College literary societies played important social, intellectual, and educational roles in nineteenth century higher learning. Through the literary societies students developed the skills of rhetoric and statesmanship that helped more fully utilize the classical education being taught in college classrooms. Rhetorical skills were honed through the writing of essays, orations before the society, and participation in debates. The societies also sought to increase their members exposure to literature by establishing private libraries that were often more diverse than that of the college. Society libraries contained a wide range of essays, novels, poetry in such areas as literature, philosophy, science, and religion. Correspondence soliciting honorary membership with intellectual, political, and religious leaders further fostered the sense of belonging to the world of learning and power. Another important function of the literary societies was to develop leadership skills through self government. Literary societies had their own constitutions and by-laws which governed the working of the society and demanded hard work and discipline from its members. Literary societies were encouraged by both faculty and college administrators, who recognized their importance to a well rounded and truly effective college education. Though providing encouragement, most colleges offered little in the way of financial assistance. Most societies were able to support themselves through membership dues, fines, and donations from alumnae and honorary members.

Most of the colonial colleges, including Queen's College, developed literary societies in the 18th century. The heyday of literary societies came in the first half of the 19th century with a profusion of new colleges springing up across the nation, and with them, literary societies, usually two rival societies at each institution. During this period, no self-respecting student would consider not belonging to one of the literary societies. The increasing popularity of fraternities and intercollegiate sports in the latter half of the century signaled a change in dynamics of extracurricular campus life, moving from an era dominated by one activity to another where multiple activities coexisted and flourished. Eventually fraternities would eclipse literary societies as the dominant social forces on campus, but for most of the second half of the century both would serve important functions and actively coexist.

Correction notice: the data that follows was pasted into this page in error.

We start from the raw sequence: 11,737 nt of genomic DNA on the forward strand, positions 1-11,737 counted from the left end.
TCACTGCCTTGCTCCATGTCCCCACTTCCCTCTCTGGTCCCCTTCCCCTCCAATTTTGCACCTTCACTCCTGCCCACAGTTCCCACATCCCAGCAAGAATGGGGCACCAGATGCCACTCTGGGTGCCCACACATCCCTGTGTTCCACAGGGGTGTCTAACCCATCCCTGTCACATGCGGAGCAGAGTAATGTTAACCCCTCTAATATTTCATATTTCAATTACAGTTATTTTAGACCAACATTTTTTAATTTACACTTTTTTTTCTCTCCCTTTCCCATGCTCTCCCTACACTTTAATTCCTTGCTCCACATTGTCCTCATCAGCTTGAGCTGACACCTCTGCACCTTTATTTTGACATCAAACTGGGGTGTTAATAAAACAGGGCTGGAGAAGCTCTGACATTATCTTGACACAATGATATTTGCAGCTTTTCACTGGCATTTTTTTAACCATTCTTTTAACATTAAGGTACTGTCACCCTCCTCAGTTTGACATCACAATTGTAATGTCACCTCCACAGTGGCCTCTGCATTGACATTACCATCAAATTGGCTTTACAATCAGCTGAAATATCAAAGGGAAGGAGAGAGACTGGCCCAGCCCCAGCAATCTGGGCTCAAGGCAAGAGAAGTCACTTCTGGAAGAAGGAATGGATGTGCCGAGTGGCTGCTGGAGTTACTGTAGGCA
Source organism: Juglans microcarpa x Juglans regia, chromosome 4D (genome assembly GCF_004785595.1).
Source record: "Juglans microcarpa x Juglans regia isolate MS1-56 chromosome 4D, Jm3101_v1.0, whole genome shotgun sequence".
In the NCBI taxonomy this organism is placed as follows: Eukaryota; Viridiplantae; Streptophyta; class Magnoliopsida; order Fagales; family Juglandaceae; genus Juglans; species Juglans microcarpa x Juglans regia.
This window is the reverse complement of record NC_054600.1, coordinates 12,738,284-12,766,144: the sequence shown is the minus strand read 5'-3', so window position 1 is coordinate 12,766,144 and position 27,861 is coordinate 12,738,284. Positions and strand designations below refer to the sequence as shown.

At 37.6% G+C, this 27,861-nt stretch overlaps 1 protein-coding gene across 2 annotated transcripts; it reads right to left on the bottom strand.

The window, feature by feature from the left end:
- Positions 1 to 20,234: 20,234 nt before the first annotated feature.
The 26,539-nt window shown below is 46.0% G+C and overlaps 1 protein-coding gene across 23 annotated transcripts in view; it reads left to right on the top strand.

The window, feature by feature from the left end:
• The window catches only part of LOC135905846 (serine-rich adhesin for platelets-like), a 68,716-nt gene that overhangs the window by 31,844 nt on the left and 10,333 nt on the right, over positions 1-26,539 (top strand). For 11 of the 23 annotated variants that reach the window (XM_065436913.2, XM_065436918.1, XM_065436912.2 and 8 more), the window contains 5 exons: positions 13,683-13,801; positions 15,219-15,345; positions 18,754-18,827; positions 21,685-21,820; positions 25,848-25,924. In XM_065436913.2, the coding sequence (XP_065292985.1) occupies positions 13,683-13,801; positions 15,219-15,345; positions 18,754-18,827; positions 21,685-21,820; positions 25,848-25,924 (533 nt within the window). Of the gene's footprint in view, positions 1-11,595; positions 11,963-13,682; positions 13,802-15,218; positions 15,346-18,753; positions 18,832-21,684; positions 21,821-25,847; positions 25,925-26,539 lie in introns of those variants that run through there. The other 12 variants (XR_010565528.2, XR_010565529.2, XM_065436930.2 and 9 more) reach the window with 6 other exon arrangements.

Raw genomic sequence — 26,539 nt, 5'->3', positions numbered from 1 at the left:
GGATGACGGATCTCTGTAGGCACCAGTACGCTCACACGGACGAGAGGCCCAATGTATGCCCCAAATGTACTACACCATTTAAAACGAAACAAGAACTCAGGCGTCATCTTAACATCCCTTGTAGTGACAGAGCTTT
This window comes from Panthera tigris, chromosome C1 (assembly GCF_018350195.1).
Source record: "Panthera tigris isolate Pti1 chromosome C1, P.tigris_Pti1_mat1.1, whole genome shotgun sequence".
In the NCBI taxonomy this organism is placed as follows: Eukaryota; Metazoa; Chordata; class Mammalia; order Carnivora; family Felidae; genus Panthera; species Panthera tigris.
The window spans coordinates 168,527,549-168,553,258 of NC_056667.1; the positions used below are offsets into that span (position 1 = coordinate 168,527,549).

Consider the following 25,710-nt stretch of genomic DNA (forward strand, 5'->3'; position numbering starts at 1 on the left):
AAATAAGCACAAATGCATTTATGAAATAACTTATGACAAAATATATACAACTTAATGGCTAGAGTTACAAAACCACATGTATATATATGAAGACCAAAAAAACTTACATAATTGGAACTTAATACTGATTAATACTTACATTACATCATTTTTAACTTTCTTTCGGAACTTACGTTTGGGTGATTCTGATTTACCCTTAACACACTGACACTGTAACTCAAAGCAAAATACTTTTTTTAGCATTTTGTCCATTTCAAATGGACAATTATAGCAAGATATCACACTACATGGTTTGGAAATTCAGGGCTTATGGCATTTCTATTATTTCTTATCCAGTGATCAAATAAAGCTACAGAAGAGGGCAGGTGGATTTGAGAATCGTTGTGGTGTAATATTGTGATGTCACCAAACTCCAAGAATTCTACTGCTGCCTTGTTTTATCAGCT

The first literary societies at Rutgers were the Athenian and Polemical Societies of Queen's College. The Polemical Society is known only through references in letters written to and from John Bogart, a graduate of Queen's College and tutor during the Revolutionary War. Minutes of the Athenian Society survive as "Transactions of the Athenian Society, 1776-1786," available in the University Archives. The instability of the college itself at that time, which was forced to close a number of times, affected the continuance of the literary societies. With the college opening it doors again at the turn of the century the Calleopean Society was formed around 1810, and quickly established a library of over 200 books. However, the society did not last long and the college itself fell on hard times and was again forced to close. The reopening of Queen's College as Rutgers College in 1825 proved to be auspicious for the college, beginning a span of uninterrupted education that continues to this day. That first term in 1825 immediately heralded the founding of the Philoclean and Peithessophian literary societies that would feature prominently in the life of the college for the next 70 years.

The Philoclean Society of Rutgers College was founded December 8th, 1825 under the auspices of William Craig Brownlee, a professor of Greek and Roman languages. The name "Philoclean" is taken from the Greek meaning "glory loving" and is pronounced with the accent on the second syllable. The rival Peithessophian Society had been started just weeks before, enlisting the entire senior class as charter members. Thus, Philoclean's charter membership was of necessity drawn from the junior and sophomore classes, marking the beginning of the well-matched rivalry that would last for the duration of the two societies' existence. Throughout their history, the societies would affectionately be referred to as "Philo" and "Peitho" by students and alumni. Professor Brownlee drew up the original constitution, but in 1828 and again in 1831 the students revised the constitution to modernize his arcane wording and clarify the goals and activities of the society. The constitution as adopted in 1831 served the society, with amendments and revisions, through the 1880's.